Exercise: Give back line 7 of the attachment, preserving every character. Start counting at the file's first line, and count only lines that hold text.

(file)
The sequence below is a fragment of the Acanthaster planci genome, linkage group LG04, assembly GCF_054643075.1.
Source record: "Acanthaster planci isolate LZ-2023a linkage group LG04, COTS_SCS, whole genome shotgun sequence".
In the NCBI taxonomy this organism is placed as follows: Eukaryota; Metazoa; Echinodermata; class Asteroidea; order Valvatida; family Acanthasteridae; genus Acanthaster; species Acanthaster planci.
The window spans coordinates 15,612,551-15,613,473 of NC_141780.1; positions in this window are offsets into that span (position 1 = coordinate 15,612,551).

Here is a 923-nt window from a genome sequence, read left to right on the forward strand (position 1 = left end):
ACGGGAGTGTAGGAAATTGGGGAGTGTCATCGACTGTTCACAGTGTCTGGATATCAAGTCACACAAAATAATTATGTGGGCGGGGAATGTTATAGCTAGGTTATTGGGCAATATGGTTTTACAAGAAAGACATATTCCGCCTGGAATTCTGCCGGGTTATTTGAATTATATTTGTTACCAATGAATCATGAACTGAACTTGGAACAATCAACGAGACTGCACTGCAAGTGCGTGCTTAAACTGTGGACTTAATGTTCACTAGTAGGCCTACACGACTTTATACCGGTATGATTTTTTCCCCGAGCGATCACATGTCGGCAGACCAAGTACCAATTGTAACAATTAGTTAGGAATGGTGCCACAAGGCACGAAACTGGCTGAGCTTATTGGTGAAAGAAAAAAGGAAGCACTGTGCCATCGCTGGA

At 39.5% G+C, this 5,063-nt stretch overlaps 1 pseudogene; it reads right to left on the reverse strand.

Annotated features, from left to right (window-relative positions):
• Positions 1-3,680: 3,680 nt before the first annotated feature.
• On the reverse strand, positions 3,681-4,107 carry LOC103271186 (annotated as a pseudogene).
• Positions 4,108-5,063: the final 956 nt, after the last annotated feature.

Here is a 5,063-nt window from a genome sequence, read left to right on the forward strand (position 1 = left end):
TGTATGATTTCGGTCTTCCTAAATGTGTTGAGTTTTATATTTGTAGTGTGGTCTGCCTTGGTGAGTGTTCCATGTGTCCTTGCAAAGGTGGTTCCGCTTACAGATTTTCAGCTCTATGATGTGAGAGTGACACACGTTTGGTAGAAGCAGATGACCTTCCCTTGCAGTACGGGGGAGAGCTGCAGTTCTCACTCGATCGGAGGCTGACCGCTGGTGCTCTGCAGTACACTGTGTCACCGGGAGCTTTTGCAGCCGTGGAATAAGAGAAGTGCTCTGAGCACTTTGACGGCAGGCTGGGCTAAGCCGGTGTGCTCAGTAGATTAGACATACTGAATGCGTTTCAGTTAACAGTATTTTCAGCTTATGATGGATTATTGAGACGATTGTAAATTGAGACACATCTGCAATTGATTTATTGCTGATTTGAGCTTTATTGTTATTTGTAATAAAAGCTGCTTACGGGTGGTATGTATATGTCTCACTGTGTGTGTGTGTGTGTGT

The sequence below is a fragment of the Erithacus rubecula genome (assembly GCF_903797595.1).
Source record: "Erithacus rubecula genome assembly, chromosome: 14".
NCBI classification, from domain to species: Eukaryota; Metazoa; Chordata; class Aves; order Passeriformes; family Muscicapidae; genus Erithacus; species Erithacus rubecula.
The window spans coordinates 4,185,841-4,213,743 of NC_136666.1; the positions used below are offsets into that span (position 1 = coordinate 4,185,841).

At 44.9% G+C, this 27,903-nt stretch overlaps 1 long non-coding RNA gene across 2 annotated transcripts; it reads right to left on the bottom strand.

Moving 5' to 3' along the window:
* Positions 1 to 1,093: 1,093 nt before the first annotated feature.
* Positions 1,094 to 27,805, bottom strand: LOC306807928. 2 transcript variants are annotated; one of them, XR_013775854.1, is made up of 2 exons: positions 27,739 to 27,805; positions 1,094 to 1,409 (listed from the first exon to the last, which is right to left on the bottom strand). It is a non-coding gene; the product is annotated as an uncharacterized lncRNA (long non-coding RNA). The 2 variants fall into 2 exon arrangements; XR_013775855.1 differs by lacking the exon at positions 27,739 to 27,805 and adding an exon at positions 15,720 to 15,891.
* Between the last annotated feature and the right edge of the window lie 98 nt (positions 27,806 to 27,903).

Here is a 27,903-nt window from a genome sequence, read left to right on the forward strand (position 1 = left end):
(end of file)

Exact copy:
At 39.5% G+C, this 5,063-nt stretch overlaps 1 pseudogene; it reads right to left on the reverse strand.